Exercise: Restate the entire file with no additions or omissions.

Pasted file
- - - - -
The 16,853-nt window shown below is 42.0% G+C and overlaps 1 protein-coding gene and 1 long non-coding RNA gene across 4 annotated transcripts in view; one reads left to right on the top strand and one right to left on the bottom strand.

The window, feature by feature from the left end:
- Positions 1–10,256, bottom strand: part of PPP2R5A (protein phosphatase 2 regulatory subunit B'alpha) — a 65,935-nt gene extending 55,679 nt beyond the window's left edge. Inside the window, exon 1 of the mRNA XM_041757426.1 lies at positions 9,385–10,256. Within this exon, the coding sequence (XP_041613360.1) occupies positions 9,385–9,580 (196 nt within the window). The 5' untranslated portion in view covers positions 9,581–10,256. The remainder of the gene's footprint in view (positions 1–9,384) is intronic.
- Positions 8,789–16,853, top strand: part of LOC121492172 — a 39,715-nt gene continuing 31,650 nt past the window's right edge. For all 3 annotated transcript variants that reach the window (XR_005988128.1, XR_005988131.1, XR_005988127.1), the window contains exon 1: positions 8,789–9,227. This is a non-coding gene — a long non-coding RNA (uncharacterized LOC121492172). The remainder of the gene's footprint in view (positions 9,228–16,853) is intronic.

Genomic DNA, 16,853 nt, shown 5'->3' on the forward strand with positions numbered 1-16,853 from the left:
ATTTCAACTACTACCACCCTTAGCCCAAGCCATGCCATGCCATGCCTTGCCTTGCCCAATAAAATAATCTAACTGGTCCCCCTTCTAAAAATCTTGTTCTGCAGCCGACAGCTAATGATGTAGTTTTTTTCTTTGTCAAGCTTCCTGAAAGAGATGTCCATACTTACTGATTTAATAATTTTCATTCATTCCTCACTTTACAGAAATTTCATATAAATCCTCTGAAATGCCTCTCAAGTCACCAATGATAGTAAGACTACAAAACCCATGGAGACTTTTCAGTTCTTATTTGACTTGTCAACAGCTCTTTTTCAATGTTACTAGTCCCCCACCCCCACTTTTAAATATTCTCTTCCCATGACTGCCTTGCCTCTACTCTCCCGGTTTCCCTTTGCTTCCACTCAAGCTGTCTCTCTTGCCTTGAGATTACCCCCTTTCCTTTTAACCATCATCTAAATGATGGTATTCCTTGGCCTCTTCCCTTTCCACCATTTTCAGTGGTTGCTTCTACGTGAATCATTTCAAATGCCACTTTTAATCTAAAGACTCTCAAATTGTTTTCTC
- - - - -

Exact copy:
The 16,853-nt window shown below is 42.0% G+C and overlaps 1 protein-coding gene and 1 long non-coding RNA gene across 4 annotated transcripts in view; one reads left to right on the top strand and one right to left on the bottom strand.

The window, feature by feature from the left end:
- Positions 1–10,256, bottom strand: part of PPP2R5A (protein phosphatase 2 regulatory subunit B'alpha) — a 65,935-nt gene extending 55,679 nt beyond the window's left edge. Inside the window, exon 1 of the mRNA XM_041757426.1 lies at positions 9,385–10,256. Within this exon, the coding sequence (XP_041613360.1) occupies positions 9,385–9,580 (196 nt within the window). The 5' untranslated portion in view covers positions 9,581–10,256. The remainder of the gene's footprint in view (positions 1–9,384) is intronic.
- Positions 8,789–16,853, top strand: part of LOC121492172 — a 39,715-nt gene continuing 31,650 nt past the window's right edge. For all 3 annotated transcript variants that reach the window (XR_005988128.1, XR_005988131.1, XR_005988127.1), the window contains exon 1: positions 8,789–9,227. This is a non-coding gene — a long non-coding RNA (uncharacterized LOC121492172). The remainder of the gene's footprint in view (positions 9,228–16,853) is intronic.

Genomic DNA, 16,853 nt, shown 5'->3' on the forward strand with positions numbered 1-16,853 from the left:
ATTTCAACTACTACCACCCTTAGCCCAAGCCATGCCATGCCATGCCTTGCCTTGCCCAATAAAATAATCTAACTGGTCCCCCTTCTAAAAATCTTGTTCTGCAGCCGACAGCTAATGATGTAGTTTTTTTCTTTGTCAAGCTTCCTGAAAGAGATGTCCATACTTACTGATTTAATAATTTTCATTCATTCCTCACTTTACAGAAATTTCATATAAATCCTCTGAAATGCCTCTCAAGTCACCAATGATAGTAAGACTACAAAACCCATGGAGACTTTTCAGTTCTTATTTGACTTGTCAACAGCTCTTTTTCAATGTTACTAGTCCCCCACCCCCACTTTTAAATATTCTCTTCCCATGACTGCCTTGCCTCTACTCTCCCGGTTTCCCTTTGCTTCCACTCAAGCTGTCTCTCTTGCCTTGAGATTACCCCCTTTCCTTTTAACCATCATCTAAATGATGGTATTCCTTGGCCTCTTCCCTTTCCACCATTTTCAGTGGTTGCTTCTACGTGAATCATTTCAAATGCCACTTTTAATCTAAAGACTCTCAAATTGTTTTCTC